Over more than 50 years, civil war in colombia has killed an estimated 220,000 people, and displaced as many as 8 million. Last September, after six years of talks, the Colombian government finally signed a peace accord with the leftist Revolutionary Armed Forces of Colombia (FARC)—only to see citizens narrowly reject it in a shocking October referendum result. Days later, President Juan Manuel Santos, a former fellow at the Fletcher School, won the Nobel Peace Prize for his work on the suddenly ailing agreement.
Calling the Nobel a “gift from heaven,” Santos said it buoyed his efforts to salvage the deal and end the bloodshed. He quickly worked to strike a balance between granting amnesty to some former fighters and holding accountable those who committed war crimes. Under the revised accord, the FARC, which launched its guerrilla war in 1964, would relaunch as a political party and its estimated 7,000 fighters would disarm under United Nations supervision.
This time, Santos bypassed the popular vote; he signed the agreement in November and the country’s Congress swiftly approved it. The challenge now is getting the plan to work.
Since 2005, Kimberly Theidon, the Henry J. Leir Professor of International Humanitarian Studies at Fletcher, has consulted with the government of Colombia on transitional justice and reconciliation, and is now focusing on the mass demobilization and reintegration of former FARC fighters. She previously investigated similar issues in Peru, writing the book Intimate Enemies to chronicle the experiences of ordinary Peruvians working toward reconciliation after 20 years of armed conflict in their country. We spoke with Theidon about whether Colombians who lost loved ones in the civil war will accept former rebels in their neighborhoods and their legislature.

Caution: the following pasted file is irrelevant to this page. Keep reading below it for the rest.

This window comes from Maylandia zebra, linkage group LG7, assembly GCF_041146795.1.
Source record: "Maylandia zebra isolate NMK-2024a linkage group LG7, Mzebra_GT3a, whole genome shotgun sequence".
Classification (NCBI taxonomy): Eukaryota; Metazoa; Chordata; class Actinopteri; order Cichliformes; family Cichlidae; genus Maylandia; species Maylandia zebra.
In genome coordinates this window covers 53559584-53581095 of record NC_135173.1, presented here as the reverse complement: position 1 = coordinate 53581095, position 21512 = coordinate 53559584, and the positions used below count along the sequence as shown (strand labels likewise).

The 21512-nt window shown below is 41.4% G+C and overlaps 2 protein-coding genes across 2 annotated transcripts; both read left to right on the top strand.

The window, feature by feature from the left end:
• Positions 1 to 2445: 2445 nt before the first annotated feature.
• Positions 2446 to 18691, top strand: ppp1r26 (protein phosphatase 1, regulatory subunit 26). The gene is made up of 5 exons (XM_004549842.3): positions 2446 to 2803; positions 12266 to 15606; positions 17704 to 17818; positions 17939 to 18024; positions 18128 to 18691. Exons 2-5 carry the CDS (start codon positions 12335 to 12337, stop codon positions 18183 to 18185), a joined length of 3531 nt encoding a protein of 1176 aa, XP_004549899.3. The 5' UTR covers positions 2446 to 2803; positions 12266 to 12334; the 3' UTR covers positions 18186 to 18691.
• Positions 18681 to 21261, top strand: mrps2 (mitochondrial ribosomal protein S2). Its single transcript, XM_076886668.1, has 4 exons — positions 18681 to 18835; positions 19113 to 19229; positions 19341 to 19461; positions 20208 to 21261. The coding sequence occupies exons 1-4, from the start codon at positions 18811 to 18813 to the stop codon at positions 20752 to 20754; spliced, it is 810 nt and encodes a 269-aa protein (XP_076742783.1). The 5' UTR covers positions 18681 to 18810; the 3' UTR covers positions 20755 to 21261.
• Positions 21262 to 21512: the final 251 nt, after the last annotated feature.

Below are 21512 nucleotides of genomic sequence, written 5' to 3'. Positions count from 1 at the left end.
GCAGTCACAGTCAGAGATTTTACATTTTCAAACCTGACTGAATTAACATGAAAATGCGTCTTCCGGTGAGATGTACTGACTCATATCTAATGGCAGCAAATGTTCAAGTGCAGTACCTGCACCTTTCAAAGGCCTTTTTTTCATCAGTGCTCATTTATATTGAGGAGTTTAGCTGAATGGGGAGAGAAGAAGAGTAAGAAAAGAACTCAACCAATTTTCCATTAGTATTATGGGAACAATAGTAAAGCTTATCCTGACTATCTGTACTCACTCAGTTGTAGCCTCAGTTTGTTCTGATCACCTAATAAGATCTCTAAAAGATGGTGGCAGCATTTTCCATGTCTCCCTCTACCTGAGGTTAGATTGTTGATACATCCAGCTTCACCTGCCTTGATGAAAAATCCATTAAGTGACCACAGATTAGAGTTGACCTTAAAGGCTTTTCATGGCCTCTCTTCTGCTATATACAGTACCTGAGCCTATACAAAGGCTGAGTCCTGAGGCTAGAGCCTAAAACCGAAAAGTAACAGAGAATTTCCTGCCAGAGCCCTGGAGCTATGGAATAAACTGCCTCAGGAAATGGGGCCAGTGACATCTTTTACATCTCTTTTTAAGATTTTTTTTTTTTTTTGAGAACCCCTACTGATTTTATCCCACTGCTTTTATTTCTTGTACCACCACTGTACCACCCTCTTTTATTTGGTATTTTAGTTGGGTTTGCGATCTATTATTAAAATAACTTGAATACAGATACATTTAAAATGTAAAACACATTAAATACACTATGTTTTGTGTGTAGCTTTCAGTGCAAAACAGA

FLETCHER MAGAZINE: In late September 2016, it seemed the years of negotiations were over. Polls predicted that the public would approve peace accords by a 2 to 1 margin. What happened?
KIMBERLY THEIDON: Some voters opposed the accord’s provision of stipends, support and training to help former fighters transition into civilian life. These opponents framed the provision as a form of rewarding—rather than punishing—individuals for their acts of violence. Opponents also criticized how the accord made rank-and-file FARC fighters eligible for amnesty, provided they were not involved in war crimes or crimes against humanity. And some voters opposed how the agreement promoted the equality and participation of women and LGBTI groups.
The geographic distribution of the referendum votes suggests that people in regions that experienced high rates of violence voted in favor of the peace accords. The “no” vote revealed the deep gap that exists between certain urban centers—whose inhabitants see the war as the distant past and currently a subject for television series—and people in regions of the country in which the living legacies of war are a part of daily life. In those rural areas, the peace accords were embraced not for their perfection, but for their promise.
What do you think of the revised accord?